Virologists, epidemiologists, physicians, behavioural scientists and drug developers were able to rapidly develop testing protocols and kits, diagnostic and modelling capacity, and predictions to help guide policymakers in the early days of the disease. Governments activated policy tools that had been tested in other situations, such as Advanced Market Commitments and direct financial assistance to university labs and pharmaceutical companies. Within months, over a dozen vaccines were in development. Less than a year later, several have already proven effective and safe – the fastest vaccine development in history, by several years’ distance.
That feat of scientific, industrial, and political cooperation is unprecedented. The fact that it has happened so quickly and smoothly has perhaps stopped many of us from marking the full extent of that achievement. It is truly historic – but that success did not emerge in a vacuum. It too builds on long-term support for epidemic preparedness through organisations like the Coalition for Epidemic Preparedness Innovations (CEPI), which was jointly founded by the governments of Norway and India, the Gates Foundation, the Wellcome Trust and the World Economic Forum.
Each of these examples demonstrate the power of community action and international cooperation. They remind us why the hard work of building social cohesion is vital. But it cannot be achieved on-demand and overnight. It requires long-term, patient cultivation over years and across generations. That is why the Aga Khan Foundation has made support for civil society a cornerstone of its work for half a century – and will continue to do so.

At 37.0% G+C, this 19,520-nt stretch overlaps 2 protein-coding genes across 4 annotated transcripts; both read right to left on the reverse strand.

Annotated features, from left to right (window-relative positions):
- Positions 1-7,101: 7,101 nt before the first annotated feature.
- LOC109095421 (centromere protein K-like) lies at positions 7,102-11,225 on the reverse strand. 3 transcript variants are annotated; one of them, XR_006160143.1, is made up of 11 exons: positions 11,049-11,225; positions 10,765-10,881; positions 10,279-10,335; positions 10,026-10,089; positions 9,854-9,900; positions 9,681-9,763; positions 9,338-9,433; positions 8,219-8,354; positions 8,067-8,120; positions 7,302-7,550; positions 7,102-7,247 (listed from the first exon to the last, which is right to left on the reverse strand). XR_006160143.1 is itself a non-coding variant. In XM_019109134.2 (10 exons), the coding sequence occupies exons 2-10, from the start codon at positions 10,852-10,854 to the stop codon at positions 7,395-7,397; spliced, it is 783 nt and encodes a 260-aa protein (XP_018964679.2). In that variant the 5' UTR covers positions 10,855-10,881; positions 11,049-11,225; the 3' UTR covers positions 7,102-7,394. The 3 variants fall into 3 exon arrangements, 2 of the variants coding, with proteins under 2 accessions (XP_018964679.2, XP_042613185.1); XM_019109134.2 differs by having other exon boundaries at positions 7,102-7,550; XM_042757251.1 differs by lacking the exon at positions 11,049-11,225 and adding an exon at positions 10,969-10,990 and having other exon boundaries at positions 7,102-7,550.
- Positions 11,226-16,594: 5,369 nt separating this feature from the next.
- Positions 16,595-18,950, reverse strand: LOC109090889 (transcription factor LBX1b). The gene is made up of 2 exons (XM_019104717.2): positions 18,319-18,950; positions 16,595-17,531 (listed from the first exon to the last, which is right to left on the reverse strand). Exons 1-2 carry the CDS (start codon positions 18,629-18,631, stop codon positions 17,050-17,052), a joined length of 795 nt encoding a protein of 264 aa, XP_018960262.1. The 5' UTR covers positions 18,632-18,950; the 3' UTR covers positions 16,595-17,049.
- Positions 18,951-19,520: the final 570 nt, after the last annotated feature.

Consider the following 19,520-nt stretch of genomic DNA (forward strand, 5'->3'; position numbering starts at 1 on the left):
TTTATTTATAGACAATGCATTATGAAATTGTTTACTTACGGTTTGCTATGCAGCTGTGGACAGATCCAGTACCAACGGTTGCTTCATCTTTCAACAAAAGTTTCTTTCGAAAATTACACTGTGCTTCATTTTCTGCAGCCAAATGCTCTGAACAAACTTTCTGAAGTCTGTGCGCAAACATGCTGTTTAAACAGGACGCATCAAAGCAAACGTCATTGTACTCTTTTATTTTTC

As the world has seen over the past decade — and will experience even more forcefully in the wake of this pandemic — in times of economic stress, it is often tempting to cut the social programmes, the social institutions – schools, hospitals, non-profit organisations – that undergird our communities. But if this pandemic has taught us anything, it is that while eroding these foundations may seem economically expedient, our societies’ long-term resilience is dependent on the existence of these social safety nets, these engines of solidarity, these institutions of pluralism.
That is a lesson we must all heed as we now turn our thoughts to the future, and what it will mean to build back better from this pandemic.
This text was adapted from an article published on the AKF (UK) website.